Duke Ellington: Reflections in D

A week before he recorded this introspective solo piano piece, Ellington brought his band into the studio to make "Satin Doll" -- which would prove to be the Duke's last hit single. You couldn't imagine a much starker contrast than between the old "Switch-e-Roony" and this classically oriented composition, with its sensibility of European impressionist concert-hall fare. Ellington left behind stacks of scores and LPs, but not enough solo piano work to suit my tastes. This sophisticated yet heartfelt track gives us a glimpse of an intimate Duke that we rarely got to hear on record. A decade later, in a 1964 interview with Carter Harman, Ellington disagreed vehemently when his interlocutor suggested that Duke didn't write "pretty music." "I like that kind of music," the composer insisted. "I write pretty music, yeah!" He might have cited this track as evidence. To some extent, Ellington anticipates the later work of Bill Evans with his thick and juicy chord voicings hereóno wonder Evans recorded this piece himself 25 years later.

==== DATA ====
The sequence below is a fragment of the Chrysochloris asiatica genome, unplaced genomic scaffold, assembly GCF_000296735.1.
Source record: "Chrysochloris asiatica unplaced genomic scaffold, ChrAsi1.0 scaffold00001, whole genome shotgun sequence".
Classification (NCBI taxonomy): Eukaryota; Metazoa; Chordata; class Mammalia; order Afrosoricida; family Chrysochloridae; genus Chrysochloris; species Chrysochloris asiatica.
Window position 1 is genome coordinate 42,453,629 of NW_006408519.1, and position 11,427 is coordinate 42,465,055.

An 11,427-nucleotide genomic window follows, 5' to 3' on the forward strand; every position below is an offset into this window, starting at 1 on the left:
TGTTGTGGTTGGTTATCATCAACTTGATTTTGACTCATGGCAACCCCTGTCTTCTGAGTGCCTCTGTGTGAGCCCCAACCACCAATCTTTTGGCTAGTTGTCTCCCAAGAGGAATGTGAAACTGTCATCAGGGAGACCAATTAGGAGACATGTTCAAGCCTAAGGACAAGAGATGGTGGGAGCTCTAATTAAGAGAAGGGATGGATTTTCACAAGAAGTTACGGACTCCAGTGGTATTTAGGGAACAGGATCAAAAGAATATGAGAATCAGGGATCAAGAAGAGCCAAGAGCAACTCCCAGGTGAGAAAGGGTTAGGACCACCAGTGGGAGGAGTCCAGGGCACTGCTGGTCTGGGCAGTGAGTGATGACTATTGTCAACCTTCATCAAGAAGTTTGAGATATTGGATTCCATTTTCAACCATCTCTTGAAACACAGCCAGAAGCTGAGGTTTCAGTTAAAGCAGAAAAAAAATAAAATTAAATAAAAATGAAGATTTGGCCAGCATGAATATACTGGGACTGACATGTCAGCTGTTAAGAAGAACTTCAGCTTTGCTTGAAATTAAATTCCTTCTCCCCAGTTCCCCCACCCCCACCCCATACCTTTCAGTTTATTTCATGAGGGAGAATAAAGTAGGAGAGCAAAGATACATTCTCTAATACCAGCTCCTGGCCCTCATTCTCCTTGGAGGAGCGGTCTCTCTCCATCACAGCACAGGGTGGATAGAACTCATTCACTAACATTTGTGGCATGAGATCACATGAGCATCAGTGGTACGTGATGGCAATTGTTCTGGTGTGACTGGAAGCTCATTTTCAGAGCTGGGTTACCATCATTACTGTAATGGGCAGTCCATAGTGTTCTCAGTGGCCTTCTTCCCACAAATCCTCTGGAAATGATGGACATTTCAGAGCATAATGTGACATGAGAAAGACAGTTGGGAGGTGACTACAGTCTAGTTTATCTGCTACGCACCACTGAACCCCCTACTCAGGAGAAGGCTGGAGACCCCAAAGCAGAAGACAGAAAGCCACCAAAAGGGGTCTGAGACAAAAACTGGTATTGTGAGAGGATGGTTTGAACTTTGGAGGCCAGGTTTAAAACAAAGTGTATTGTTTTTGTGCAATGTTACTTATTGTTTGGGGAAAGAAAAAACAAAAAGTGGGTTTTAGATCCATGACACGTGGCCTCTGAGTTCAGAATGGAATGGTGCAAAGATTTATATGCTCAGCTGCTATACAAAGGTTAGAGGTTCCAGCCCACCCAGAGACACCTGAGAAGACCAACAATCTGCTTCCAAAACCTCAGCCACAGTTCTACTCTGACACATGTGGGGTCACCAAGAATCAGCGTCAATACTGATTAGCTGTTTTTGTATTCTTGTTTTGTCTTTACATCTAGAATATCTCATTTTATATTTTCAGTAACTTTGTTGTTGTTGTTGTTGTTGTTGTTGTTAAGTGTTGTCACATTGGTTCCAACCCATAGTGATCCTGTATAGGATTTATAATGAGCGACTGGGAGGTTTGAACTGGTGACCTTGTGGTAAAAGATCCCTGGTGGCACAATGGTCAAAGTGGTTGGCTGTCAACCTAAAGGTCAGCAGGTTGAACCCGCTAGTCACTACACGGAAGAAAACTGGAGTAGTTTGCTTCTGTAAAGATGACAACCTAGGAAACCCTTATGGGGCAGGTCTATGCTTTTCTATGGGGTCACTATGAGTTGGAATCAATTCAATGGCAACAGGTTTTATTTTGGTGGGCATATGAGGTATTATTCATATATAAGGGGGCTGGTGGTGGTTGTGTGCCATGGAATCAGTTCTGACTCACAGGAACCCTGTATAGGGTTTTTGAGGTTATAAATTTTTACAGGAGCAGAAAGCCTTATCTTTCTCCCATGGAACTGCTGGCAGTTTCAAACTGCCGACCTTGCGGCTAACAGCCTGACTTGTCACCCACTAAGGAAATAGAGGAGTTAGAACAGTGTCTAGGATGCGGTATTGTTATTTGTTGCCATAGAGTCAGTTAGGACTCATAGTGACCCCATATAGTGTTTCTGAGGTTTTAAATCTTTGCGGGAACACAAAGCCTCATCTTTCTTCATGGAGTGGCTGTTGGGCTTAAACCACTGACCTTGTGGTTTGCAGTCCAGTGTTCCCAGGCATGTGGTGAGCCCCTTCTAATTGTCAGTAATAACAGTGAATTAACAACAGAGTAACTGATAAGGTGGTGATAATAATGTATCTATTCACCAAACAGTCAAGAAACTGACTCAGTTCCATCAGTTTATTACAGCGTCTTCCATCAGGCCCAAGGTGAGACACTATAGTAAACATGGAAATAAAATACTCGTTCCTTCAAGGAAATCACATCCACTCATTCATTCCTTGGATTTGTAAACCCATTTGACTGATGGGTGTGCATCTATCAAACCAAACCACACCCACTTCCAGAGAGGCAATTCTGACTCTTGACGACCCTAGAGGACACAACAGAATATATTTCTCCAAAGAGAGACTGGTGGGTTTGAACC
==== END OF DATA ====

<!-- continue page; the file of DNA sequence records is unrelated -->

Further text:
May 15, 2008 · 0 comments

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Bill Evans: Reflections in D

Some of Bill Evans's most stylized late-period work came during his brief tenure with the Warner Bros. label. This impressionistic version of a little-known Duke Ellington composition served as the cornerstone of Evans's 1978 New Conversations. I recall Evans mentioning in an interview that he had not heard Ellington's original 1953 recording at the time he made this track. If so, it is uncanny how much Evans's version evokes the same ambiance and sonic landscape that the composer achieved on his original performance. This recording captures the beauty of Evans's voicings and touch, and is a good starting point for fans from the classical music world who are coming to this artist for the first time -- perhaps after hearing Jean-Yves Thibaudet's concert hall reworkings of his music. If Debussy or Ravel had played jazz, this is how they might have sounded.

May 15, 2008 · 0 comments

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